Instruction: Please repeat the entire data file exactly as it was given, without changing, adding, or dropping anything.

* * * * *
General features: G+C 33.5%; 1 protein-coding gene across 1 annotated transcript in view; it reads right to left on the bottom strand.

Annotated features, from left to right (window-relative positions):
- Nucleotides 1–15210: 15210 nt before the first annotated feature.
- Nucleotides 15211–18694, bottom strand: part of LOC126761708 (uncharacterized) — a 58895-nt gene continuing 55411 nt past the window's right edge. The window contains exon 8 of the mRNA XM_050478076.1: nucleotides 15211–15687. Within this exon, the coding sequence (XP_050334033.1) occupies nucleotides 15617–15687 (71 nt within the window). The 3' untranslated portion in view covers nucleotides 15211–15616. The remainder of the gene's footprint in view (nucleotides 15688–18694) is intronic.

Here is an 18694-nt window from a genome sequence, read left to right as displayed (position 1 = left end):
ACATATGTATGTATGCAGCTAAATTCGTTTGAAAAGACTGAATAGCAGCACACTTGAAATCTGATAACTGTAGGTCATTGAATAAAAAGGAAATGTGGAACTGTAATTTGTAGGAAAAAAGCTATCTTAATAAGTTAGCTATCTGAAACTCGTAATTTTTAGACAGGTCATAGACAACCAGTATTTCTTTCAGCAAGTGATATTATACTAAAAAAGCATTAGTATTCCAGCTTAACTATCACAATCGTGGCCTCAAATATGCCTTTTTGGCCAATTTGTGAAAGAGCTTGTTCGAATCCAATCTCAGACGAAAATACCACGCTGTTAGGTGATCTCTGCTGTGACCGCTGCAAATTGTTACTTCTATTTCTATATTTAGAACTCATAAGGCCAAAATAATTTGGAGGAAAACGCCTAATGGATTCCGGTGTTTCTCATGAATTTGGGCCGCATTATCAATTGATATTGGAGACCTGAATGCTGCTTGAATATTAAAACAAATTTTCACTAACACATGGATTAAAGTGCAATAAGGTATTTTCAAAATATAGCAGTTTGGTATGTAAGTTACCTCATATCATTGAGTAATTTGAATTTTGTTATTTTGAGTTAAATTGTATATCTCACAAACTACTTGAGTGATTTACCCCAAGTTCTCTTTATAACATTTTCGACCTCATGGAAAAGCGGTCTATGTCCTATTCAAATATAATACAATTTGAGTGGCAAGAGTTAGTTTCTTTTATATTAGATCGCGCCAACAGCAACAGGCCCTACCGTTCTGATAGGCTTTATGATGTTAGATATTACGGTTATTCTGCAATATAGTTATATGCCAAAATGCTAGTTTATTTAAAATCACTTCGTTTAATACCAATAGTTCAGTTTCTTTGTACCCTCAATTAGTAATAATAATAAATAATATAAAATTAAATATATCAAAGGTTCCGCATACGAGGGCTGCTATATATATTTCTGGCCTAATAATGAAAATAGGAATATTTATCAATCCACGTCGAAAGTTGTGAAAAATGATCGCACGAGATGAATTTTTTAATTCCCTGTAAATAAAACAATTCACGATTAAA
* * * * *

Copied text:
General features: G+C 33.5%; 1 protein-coding gene across 1 annotated transcript in view; it reads right to left on the bottom strand.

Annotated features, from left to right (window-relative positions):
- Nucleotides 1–15210: 15210 nt before the first annotated feature.
- Nucleotides 15211–18694, bottom strand: part of LOC126761708 (uncharacterized) — a 58895-nt gene continuing 55411 nt past the window's right edge. The window contains exon 8 of the mRNA XM_050478076.1: nucleotides 15211–15687. Within this exon, the coding sequence (XP_050334033.1) occupies nucleotides 15617–15687 (71 nt within the window). The 3' untranslated portion in view covers nucleotides 15211–15616. The remainder of the gene's footprint in view (nucleotides 15688–18694) is intronic.

Here is an 18694-nt window from a genome sequence, read left to right as displayed (position 1 = left end):
ACATATGTATGTATGCAGCTAAATTCGTTTGAAAAGACTGAATAGCAGCACACTTGAAATCTGATAACTGTAGGTCATTGAATAAAAAGGAAATGTGGAACTGTAATTTGTAGGAAAAAAGCTATCTTAATAAGTTAGCTATCTGAAACTCGTAATTTTTAGACAGGTCATAGACAACCAGTATTTCTTTCAGCAAGTGATATTATACTAAAAAAGCATTAGTATTCCAGCTTAACTATCACAATCGTGGCCTCAAATATGCCTTTTTGGCCAATTTGTGAAAGAGCTTGTTCGAATCCAATCTCAGACGAAAATACCACGCTGTTAGGTGATCTCTGCTGTGACCGCTGCAAATTGTTACTTCTATTTCTATATTTAGAACTCATAAGGCCAAAATAATTTGGAGGAAAACGCCTAATGGATTCCGGTGTTTCTCATGAATTTGGGCCGCATTATCAATTGATATTGGAGACCTGAATGCTGCTTGAATATTAAAACAAATTTTCACTAACACATGGATTAAAGTGCAATAAGGTATTTTCAAAATATAGCAGTTTGGTATGTAAGTTACCTCATATCATTGAGTAATTTGAATTTTGTTATTTTGAGTTAAATTGTATATCTCACAAACTACTTGAGTGATTTACCCCAAGTTCTCTTTATAACATTTTCGACCTCATGGAAAAGCGGTCTATGTCCTATTCAAATATAATACAATTTGAGTGGCAAGAGTTAGTTTCTTTTATATTAGATCGCGCCAACAGCAACAGGCCCTACCGTTCTGATAGGCTTTATGATGTTAGATATTACGGTTATTCTGCAATATAGTTATATGCCAAAATGCTAGTTTATTTAAAATCACTTCGTTTAATACCAATAGTTCAGTTTCTTTGTACCCTCAATTAGTAATAATAATAAATAATATAAAATTAAATATATCAAAGGTTCCGCATACGAGGGCTGCTATATATATTTCTGGCCTAATAATGAAAATAGGAATATTTATCAATCCACGTCGAAAGTTGTGAAAAATGATCGCACGAGATGAATTTTTTAATTCCCTGTAAATAAAACAATTCACGATTAAA